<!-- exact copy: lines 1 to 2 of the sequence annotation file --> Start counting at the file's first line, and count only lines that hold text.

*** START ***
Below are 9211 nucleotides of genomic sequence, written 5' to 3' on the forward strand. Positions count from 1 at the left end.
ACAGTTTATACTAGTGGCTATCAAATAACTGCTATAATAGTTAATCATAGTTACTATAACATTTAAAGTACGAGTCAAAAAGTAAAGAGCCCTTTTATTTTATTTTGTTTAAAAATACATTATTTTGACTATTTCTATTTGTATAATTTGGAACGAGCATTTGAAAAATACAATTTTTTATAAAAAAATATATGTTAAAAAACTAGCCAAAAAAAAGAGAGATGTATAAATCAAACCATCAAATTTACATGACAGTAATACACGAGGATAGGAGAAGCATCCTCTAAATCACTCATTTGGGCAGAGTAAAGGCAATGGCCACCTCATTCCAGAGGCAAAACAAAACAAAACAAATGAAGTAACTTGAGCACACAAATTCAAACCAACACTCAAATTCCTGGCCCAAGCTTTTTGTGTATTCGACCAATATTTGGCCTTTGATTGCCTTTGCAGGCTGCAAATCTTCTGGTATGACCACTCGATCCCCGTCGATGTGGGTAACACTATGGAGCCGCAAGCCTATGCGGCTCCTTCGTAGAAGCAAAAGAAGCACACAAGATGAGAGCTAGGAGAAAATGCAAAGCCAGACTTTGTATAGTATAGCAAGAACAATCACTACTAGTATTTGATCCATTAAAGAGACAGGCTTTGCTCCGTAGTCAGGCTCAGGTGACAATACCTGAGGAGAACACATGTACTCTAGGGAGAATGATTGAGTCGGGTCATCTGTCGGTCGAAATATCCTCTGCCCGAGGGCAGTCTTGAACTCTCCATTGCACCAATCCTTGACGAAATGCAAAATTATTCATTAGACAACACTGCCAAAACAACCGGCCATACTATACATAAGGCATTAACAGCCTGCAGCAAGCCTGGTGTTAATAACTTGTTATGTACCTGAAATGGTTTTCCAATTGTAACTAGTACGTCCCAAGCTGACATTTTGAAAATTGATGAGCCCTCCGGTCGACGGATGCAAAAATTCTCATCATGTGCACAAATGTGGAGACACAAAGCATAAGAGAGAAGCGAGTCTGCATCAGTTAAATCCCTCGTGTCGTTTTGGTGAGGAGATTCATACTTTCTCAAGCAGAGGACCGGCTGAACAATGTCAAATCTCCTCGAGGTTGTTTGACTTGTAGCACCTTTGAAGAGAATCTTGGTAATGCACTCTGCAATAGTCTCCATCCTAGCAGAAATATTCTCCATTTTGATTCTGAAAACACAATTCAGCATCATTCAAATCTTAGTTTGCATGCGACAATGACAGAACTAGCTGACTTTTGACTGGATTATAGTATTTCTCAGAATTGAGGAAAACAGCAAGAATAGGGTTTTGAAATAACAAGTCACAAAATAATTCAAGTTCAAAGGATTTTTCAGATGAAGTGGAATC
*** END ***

Below are 9211 nucleotides of genomic sequence, written 5' to 3' on the forward strand. Positions count from 1 at the left end.
ACAGTTTATACTAGTGGCTATCAAATAACTGCTATAATAGTTAATCATAGTTACTATAACATTTAAAGTACGAGTCAAAAAGTAAAGAGCCCTTTTATTTTATTTTGTTTAAAAATACATTATTTTGACTATTTCTATTTGTATAATTTGGAACGAGCATTTGAAAAATACAATTTTTTATAAAAAAATATATGTTAAAAAACTAGCCAAAAAAAAGAGAGATGTATAAATCAAACCATCAAATTTACATGACAGTAATACACGAGGATAGGAGAAGCATCCTCTAAATCACTCATTTGGGCAGAGTAAAGGCAATGGCCACCTCATTCCAGAGGCAAAACAAAACAAAACAAATGAAGTAACTTGAGCACACAAATTCAAACCAACACTCAAATTCCTGGCCCAAGCTTTTTGTGTATTCGACCAATATTTGGCCTTTGATTGCCTTTGCAGGCTGCAAATCTTCTGGTATGACCACTCGATCCCCGTCGATGTGGGTAACACTATGGAGCCGCAAGCCTATGCGGCTCCTTCGTAGAAGCAAAAGAAGCACACAAGATGAGAGCTAGGAGAAAATGCAAAGCCAGACTTTGTATAGTATAGCAAGAACAATCACTACTAGTATTTGATCCATTAAAGAGACAGGCTTTGCTCCGTAGTCAGGCTCAGGTGACAATACCTGAGGAGAACACATGTACTCTAGGGAGAATGATTGAGTCGGGTCATCTGTCGGTCGAAATATCCTCTGCCCGAGGGCAGTCTTGAACTCTCCATTGCACCAATCCTTGACGAAATGCAAAATTATTCATTAGACAACACTGCCAAAACAACCGGCCATACTATACATAAGGCATTAACAGCCTGCAGCAAGCCTGGTGTTAATAACTTGTTATGTACCTGAAATGGTTTTCCAATTGTAACTAGTACGTCCCAAGCTGACATTTTGAAAATTGATGAGCCCTCCGGTCGACGGATGCAAAAATTCTCATCATGTGCACAAATGTGGAGACACAAAGCATAAGAGAGAAGCGAGTCTGCATCAGTTAAATCCCTCGTGTCGTTTTGGTGAGGAGATTCATACTTTCTCAAGCAGAGGACCGGCTGAACAATGTCAAATCTCCTCGAGGTTGTTTGACTTGTAGCACCTTTGAAGAGAATCTTGGTAATGCACTCTGCAATAGTCTCCATCCTAGCAGAAATATTCTCCATTTTGATTCTGAAAACACAATTCAGCATCATTCAAATCTTAGTTTGCATGCGACAATGACAGAACTAGCTGACTTTTGACTGGATTATAGTATTTCTCAGAATTGAGGAAAACAGCAAGAATAGGGTTTTGAAATAACAAGTCACAAAATAATTCAAGTTCAAAGGATTTTTCAGATGAAGTGGAATC